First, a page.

At times when it is reasonable to be pessimistic about the state of the country and the world it is often refreshing to hear what young people are thinking. I enjoyed two visits to primary schools in recent days, in both of which I was questioned firmly but politely by children who were evidently engaged and idealistic about the future.
The two schools were Ashford Oaks and Mersham, and at Ashford Oaks the main topic of conversation was the environment, in the wake of the COP 26 Conference. The range of issues brought up under this general umbrella was fascinating.
Our conversation covered not just the very topical point of energy generation and where we get our power from, but the state of the sea after plastic pollution, the changeover to electric vehicles, and how we avoid wasting water. I learned the sobering fact that only one per cent of the water in the world is drinkable.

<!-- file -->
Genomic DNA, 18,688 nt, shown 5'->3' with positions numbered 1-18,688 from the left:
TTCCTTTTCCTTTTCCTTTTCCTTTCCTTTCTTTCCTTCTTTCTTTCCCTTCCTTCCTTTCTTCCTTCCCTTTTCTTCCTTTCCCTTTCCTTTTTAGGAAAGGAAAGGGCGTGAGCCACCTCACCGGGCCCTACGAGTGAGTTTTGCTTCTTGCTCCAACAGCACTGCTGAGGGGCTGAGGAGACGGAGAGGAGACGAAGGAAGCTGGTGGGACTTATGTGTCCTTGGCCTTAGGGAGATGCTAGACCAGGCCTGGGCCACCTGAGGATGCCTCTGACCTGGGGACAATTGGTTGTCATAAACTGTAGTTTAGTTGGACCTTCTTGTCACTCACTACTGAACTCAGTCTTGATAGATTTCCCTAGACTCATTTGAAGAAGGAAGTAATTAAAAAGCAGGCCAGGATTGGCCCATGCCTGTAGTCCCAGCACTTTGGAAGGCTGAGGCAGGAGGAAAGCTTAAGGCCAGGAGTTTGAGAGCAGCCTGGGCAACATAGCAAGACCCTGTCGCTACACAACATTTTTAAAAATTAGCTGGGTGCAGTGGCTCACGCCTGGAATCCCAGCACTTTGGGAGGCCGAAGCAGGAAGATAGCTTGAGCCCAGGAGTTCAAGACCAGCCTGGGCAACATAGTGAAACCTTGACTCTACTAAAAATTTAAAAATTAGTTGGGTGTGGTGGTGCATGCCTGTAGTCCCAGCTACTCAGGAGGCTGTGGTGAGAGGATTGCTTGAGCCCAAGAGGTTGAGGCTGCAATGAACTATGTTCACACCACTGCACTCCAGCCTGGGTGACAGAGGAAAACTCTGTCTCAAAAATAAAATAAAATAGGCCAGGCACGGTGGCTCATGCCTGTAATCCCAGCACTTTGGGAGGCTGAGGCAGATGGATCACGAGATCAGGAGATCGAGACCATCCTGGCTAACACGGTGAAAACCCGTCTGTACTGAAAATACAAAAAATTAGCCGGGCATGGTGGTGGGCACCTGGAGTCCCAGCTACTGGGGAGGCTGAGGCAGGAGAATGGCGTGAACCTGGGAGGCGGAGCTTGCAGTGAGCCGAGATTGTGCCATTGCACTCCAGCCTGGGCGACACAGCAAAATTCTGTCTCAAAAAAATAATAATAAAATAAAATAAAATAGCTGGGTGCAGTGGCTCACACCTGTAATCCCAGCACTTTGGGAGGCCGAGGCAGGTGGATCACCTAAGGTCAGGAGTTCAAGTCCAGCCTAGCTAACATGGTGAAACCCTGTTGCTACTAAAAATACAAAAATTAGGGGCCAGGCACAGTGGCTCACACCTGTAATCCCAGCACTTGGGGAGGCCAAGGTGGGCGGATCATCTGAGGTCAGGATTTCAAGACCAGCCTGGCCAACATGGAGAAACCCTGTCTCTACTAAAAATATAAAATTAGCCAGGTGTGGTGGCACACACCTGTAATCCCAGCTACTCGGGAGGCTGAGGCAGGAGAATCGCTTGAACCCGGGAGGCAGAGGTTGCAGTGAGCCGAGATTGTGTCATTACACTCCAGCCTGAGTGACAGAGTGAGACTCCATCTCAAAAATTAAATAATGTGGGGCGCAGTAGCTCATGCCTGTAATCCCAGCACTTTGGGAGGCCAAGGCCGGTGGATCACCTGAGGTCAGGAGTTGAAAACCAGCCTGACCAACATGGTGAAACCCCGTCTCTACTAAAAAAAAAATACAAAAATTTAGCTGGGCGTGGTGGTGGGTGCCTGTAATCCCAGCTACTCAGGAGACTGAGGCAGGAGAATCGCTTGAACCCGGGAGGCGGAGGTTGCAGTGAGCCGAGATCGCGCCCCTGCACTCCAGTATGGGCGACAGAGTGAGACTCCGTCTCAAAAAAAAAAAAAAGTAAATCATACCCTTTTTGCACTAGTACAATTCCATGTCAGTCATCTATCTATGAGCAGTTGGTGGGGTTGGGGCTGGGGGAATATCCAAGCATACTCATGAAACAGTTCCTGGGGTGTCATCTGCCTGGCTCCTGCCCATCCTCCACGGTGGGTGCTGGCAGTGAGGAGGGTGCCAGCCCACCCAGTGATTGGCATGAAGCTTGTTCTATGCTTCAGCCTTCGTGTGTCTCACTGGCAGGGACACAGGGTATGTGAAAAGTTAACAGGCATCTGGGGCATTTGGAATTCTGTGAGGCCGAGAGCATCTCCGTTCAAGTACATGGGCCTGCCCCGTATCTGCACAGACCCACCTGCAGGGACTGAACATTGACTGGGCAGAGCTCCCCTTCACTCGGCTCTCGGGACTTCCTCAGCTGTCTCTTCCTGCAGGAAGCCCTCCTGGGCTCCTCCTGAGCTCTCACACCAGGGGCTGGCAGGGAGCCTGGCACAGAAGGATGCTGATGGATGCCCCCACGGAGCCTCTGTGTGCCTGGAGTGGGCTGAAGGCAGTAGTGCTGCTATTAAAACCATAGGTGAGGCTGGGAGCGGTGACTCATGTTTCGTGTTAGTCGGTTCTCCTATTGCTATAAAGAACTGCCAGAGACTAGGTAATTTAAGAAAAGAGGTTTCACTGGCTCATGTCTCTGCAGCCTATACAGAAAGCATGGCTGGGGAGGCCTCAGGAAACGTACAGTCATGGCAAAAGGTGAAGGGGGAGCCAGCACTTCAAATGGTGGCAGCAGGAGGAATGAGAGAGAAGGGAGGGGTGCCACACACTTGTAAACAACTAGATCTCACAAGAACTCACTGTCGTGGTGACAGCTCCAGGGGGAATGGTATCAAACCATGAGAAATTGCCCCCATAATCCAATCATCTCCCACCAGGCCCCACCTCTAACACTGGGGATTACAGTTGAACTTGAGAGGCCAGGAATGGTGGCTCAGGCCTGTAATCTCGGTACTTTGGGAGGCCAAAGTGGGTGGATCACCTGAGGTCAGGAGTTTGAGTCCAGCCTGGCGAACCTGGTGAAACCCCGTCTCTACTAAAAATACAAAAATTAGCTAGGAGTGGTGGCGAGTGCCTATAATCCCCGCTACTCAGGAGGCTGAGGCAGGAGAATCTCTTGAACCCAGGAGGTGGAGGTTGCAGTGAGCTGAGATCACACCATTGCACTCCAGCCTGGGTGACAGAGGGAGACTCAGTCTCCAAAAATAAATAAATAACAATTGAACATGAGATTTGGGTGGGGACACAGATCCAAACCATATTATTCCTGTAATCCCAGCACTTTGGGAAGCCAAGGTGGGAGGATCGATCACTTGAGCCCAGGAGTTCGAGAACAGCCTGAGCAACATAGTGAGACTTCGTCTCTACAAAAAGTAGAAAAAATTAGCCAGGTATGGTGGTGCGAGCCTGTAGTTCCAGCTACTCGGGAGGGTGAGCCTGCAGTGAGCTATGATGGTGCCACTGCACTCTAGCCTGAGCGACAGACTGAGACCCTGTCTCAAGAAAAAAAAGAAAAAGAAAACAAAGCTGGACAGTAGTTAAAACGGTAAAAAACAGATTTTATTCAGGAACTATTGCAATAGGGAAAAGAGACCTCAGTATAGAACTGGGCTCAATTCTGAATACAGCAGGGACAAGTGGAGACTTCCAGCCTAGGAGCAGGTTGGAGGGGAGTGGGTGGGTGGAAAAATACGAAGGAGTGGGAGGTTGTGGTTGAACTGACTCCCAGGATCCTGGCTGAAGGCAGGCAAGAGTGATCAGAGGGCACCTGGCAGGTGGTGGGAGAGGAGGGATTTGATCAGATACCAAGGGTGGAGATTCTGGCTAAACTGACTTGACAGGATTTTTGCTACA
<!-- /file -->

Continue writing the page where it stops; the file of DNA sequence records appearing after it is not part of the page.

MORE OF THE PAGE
At Mersham the main reason for my visit was to present the prize to the winner of the school’s Litter Angels competition, but while they had me there Years 5 and 6 took the change to question me on many different aspects of life as an MP.
These ranged from the practicalities of being in Westminster for part of the week and Ashford for the rest to the headlines of recent days, including parties at Downing Street.
I really enjoy these sessions as a way to plug back into the real world after days at Westminster, and in this instance as a way to cheer myself up about the future. One of the things I have learned about young people at any age is that they would much prefer a straight answer which they disagree with than any attempt at political ambiguity. This is itself an excellent way to sharpen the brain.